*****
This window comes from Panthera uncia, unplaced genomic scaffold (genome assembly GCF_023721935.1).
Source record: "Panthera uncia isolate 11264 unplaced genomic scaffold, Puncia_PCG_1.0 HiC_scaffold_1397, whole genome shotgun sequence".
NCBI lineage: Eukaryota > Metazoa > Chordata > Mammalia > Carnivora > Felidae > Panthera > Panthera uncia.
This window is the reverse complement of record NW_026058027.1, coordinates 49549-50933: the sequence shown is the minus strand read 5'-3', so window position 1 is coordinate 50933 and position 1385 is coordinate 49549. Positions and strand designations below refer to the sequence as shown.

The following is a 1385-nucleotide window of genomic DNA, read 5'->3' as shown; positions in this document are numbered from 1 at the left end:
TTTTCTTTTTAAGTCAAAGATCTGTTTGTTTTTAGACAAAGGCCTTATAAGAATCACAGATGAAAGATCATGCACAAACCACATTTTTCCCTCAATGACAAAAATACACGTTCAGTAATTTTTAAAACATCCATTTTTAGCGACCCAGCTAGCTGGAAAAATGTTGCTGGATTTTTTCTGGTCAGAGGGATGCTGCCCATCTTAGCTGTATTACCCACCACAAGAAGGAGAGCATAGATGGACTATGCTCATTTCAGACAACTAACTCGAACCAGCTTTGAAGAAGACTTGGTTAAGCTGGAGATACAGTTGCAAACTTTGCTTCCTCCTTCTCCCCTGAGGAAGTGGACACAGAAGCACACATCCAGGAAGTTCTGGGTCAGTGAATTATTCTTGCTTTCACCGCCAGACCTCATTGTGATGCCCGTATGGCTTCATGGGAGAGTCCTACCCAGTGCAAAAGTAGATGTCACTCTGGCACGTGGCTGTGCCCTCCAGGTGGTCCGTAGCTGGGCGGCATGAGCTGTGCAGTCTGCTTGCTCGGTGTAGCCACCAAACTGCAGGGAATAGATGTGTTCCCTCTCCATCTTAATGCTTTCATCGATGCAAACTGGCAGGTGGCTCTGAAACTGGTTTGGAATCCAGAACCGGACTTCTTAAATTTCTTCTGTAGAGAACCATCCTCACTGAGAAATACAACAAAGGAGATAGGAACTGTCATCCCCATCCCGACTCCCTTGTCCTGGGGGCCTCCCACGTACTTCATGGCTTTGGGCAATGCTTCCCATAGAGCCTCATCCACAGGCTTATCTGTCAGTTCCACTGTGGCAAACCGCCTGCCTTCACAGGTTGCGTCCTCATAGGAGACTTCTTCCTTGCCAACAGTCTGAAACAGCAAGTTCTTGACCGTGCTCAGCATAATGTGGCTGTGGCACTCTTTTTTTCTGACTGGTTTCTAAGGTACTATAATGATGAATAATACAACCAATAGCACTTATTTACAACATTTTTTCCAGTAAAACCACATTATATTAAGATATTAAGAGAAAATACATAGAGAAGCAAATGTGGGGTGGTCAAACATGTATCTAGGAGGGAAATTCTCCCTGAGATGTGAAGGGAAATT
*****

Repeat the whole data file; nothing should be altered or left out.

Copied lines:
This window comes from Panthera uncia, unplaced genomic scaffold (genome assembly GCF_023721935.1).
Source record: "Panthera uncia isolate 11264 unplaced genomic scaffold, Puncia_PCG_1.0 HiC_scaffold_1397, whole genome shotgun sequence".
NCBI lineage: Eukaryota > Metazoa > Chordata > Mammalia > Carnivora > Felidae > Panthera > Panthera uncia.
This window is the reverse complement of record NW_026058027.1, coordinates 49549-50933: the sequence shown is the minus strand read 5'-3', so window position 1 is coordinate 50933 and position 1385 is coordinate 49549. Positions and strand designations below refer to the sequence as shown.

The following is a 1385-nucleotide window of genomic DNA, read 5'->3' as shown; positions in this document are numbered from 1 at the left end:
TTTTCTTTTTAAGTCAAAGATCTGTTTGTTTTTAGACAAAGGCCTTATAAGAATCACAGATGAAAGATCATGCACAAACCACATTTTTCCCTCAATGACAAAAATACACGTTCAGTAATTTTTAAAACATCCATTTTTAGCGACCCAGCTAGCTGGAAAAATGTTGCTGGATTTTTTCTGGTCAGAGGGATGCTGCCCATCTTAGCTGTATTACCCACCACAAGAAGGAGAGCATAGATGGACTATGCTCATTTCAGACAACTAACTCGAACCAGCTTTGAAGAAGACTTGGTTAAGCTGGAGATACAGTTGCAAACTTTGCTTCCTCCTTCTCCCCTGAGGAAGTGGACACAGAAGCACACATCCAGGAAGTTCTGGGTCAGTGAATTATTCTTGCTTTCACCGCCAGACCTCATTGTGATGCCCGTATGGCTTCATGGGAGAGTCCTACCCAGTGCAAAAGTAGATGTCACTCTGGCACGTGGCTGTGCCCTCCAGGTGGTCCGTAGCTGGGCGGCATGAGCTGTGCAGTCTGCTTGCTCGGTGTAGCCACCAAACTGCAGGGAATAGATGTGTTCCCTCTCCATCTTAATGCTTTCATCGATGCAAACTGGCAGGTGGCTCTGAAACTGGTTTGGAATCCAGAACCGGACTTCTTAAATTTCTTCTGTAGAGAACCATCCTCACTGAGAAATACAACAAAGGAGATAGGAACTGTCATCCCCATCCCGACTCCCTTGTCCTGGGGGCCTCCCACGTACTTCATGGCTTTGGGCAATGCTTCCCATAGAGCCTCATCCACAGGCTTATCTGTCAGTTCCACTGTGGCAAACCGCCTGCCTTCACAGGTTGCGTCCTCATAGGAGACTTCTTCCTTGCCAACAGTCTGAAACAGCAAGTTCTTGACCGTGCTCAGCATAATGTGGCTGTGGCACTCTTTTTTTCTGACTGGTTTCTAAGGTACTATAATGATGAATAATACAACCAATAGCACTTATTTACAACATTTTTTCCAGTAAAACCACATTATATTAAGATATTAAGAGAAAATACATAGAGAAGCAAATGTGGGGTGGTCAAACATGTATCTAGGAGGGAAATTCTCCCTGAGATGTGAAGGGAAATT